Every program and every account will be affected equally. Even those hypocritical Republicans who keep wanting us to find new wars to fight and new funding for Dept. of Defense-related projects in their districts  will not be able to save the DOD and its military and civilian employees and its contractors.

OMB Federal Controller Danny Werfel said the $85 billion in mandatory cuts would be applied to every federal government account, each one being forced to be cut by a certain percentage. The agencies won't be able to move money from one account to another that seems more important. And that's because "the way the sequester law is written....underneath the account, even at the Program, Project and Activity [level], they all need to be cut by that same percentage."

Werfel said the cuts would create "a serious crisis in military readiness and pose the risk of creating a hollow force." 

On the domestic side, he said, "The Food and Drug Administration and the Department of Agriculture would have to cut back on food inspections, leaving the country more vulnerable to public health risks due to food-borne illnesse. The FBI would have to reduce its law enforcement capacity. FEMA would have to eliminate funding for firefighters and other emergency personnel. And the Justice Department would have to furlough hundreds of federal prosecutors."

Madame L wonders if any Republicans are listening. In case they are, and in case You, Dear Reader, have a Republican Member of Congress, please write to him/her to let him/her know how displeased you are with the Republican Party's malfeasance.


Madame L

Friday, February 8, 2013

Weird Words of the Week: Quilt (and Sequestration)

So, Dear Readers, Madame L has been trying  for weeks to get up the nerve to write about sequestration, a fancy word for "Congress now gives up its duty to govern and to budget responsibly and proceeds to cut the budgets of every important U.S. government agency while not forgetting to keep paying themselves and all their pals."

Madame L apparently just doesn't have as much nerve as she thought she did. But here's an equally puzzling word: Quilt.

Madame L thought of this word as she has been reading Aunt Ellen's recent posts about the various kinds of quilt blocks she's been making.

According to Wikipedia,  "The word 'quilt' comes from the Latin culcita meaning a large stuffed sack, but it came into the English language from the French word cuilte."

A large stuffed sack, huh? Madame L remembers sleeping under a huge and heavy stack (not a sack) of beautiful old quilts at Grandma McBride's house in Pima, where it was so cold in the winter that you needed all those quilts PLUS a sister who shared the bed with you PLUS a brick Grandma had heated up in the wood stove and wrapped in a towel to put by your feet. (Yes, Madame L is old enough to have lived for some time in a really old house with a wood-burning stove! Amazing, isn't it, for one who looks so very young!)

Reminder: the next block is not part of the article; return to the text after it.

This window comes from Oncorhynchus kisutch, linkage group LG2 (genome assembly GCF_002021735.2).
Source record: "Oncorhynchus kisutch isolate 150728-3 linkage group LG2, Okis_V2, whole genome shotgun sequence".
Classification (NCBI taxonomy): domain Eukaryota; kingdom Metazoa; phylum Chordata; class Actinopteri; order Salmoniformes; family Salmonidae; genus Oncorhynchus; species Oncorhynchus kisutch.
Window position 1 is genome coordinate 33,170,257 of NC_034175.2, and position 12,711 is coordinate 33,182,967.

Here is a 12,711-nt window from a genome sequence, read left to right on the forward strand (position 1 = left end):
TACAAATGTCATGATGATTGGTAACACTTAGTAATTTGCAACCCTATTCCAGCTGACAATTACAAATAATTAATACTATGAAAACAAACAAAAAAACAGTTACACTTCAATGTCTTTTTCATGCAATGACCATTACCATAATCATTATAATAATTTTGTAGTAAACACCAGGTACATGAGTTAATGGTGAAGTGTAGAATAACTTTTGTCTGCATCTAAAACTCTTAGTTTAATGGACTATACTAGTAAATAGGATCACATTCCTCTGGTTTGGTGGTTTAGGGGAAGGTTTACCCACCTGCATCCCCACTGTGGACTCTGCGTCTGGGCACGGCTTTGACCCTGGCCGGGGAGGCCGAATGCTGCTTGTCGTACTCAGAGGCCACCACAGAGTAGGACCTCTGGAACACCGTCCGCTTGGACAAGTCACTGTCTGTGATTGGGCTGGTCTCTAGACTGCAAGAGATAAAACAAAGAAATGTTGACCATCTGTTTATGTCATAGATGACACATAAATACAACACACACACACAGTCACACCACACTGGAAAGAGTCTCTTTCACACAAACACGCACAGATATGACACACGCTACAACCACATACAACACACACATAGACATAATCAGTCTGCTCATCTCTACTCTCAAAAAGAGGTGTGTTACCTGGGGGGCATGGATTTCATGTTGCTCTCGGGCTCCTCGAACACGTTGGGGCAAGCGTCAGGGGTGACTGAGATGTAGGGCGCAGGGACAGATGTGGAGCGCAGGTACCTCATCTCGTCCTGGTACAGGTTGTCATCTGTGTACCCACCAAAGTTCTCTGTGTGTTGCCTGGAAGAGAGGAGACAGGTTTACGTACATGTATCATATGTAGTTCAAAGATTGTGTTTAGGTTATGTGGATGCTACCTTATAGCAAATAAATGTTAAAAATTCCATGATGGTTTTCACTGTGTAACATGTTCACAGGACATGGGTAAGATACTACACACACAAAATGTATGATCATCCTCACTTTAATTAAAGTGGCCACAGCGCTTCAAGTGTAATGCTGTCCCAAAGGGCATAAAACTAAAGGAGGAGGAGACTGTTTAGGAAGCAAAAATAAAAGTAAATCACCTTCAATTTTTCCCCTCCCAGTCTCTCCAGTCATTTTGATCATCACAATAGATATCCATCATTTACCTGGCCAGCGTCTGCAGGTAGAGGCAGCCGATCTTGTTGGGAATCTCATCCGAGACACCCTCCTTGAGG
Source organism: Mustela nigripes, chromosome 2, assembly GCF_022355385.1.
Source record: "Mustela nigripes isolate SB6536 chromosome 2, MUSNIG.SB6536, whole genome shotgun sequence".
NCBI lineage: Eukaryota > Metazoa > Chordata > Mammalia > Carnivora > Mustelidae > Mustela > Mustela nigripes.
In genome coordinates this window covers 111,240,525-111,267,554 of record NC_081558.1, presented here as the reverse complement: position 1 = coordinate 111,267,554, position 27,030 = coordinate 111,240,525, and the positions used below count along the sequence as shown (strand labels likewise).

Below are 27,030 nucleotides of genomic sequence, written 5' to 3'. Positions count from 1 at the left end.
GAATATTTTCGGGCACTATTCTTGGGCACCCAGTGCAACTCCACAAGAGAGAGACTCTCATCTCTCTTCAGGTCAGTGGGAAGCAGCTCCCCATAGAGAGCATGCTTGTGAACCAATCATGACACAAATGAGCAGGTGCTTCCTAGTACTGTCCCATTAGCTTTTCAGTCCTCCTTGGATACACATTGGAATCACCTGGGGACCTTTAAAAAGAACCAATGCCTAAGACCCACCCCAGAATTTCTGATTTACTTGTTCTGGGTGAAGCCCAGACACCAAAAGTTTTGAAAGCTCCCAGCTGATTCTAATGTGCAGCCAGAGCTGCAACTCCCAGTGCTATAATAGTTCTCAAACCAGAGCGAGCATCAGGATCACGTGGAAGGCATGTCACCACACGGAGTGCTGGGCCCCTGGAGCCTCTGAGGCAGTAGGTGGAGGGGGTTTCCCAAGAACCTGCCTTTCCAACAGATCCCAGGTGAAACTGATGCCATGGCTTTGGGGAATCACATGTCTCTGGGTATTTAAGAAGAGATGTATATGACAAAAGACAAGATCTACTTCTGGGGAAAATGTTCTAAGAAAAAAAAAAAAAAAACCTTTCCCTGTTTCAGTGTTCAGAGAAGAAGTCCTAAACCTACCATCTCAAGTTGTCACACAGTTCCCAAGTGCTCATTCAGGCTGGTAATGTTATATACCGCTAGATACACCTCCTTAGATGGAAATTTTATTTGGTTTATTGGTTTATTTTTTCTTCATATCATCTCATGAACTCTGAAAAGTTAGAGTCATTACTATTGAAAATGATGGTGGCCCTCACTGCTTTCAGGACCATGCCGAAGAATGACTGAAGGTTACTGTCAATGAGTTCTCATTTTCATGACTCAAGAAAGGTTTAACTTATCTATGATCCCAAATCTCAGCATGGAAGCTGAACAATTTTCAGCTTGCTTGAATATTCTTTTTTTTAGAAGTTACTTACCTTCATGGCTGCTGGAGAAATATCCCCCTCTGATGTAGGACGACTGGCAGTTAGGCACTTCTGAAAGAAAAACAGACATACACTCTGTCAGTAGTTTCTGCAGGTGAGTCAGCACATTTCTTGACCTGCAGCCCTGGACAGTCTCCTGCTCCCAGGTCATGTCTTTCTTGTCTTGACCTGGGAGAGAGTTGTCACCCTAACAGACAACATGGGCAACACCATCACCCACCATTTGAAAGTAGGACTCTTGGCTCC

Madame L also has fond memories of several quilts made for her by relatives through the years, starting with Great Aunt Minnie (for Madame L's wedding) , and of quilts she has made for other people. Lately, though, Madame L confesses that has found an easy way to piece together fleece fabric blocks to make blankets with fringe around the blocks and edges. 

Still, though, some of Madame L's fondest memories are of sitting under quilts as they were being quilted in the living room of the home where she grew up; and, later, being one of the people sitting around the outside, working on the quilting herself. (And, whether you were under the quilt or around the edge, you learned so much from quilting! --- and not necessarily about how to sew.)

Tuesday, February 5, 2013

Who Does the NRA Really Represent?

Dear Madame L,

I watched part of the Chris Wallace's interviews on Sunday with Mark Kelly and Wayne LaPierre, but I couldn't stand to watch the whole thing. When Wayne LaPierre started talking about how Pres. Obama's children don't need more protection than most school kids in America, I freaked out. What's the story, anyway?


Don't Want the Government to Take My Guns

Dear Fellow Gun-Owner,

Madame L understands your desire not to watch a proven liar tell even more, and even more scandalous, lies on a supposed news show on TV.  Madame L did not watch the show (she never watches Fox News even if it's the only place where some supposedly important news story is on air). However, she found the transcript online and read it, surprised that the Fox News personality Chris Wallace actually challenged Wayne LaPierre and brought a little sanity to the issue. (Here it is, for your reading pleasure.)

Madame L also understands your fears about changes to existing gun laws, because she sees how these fears are being fanned into flames by people like Wayne LaPierre based on outright lies, subtle plays on concerns about big government, and big doses of ignorance. 

But what Madame L does not understand is why people are letting Wayne LaPierre and the National Rifle Association, which long ago stopped representing American gun owners in exchange for representing weapons manufacturers, get away with these evil lies.

So Madame L was not just surprised but pleased to read these parts of the interview:


WALLACE: A couple of weeks ago, the NRA started running an ad that created a great deal of controversy. Here's a clip.
NARRATOR: Are the president's kids more important than yours? Why is he skeptical about putting armed security in our schools when his kids are protected by armed guards at their school?
WALLACE: Mr. LaPierre, do you regret putting up that ad?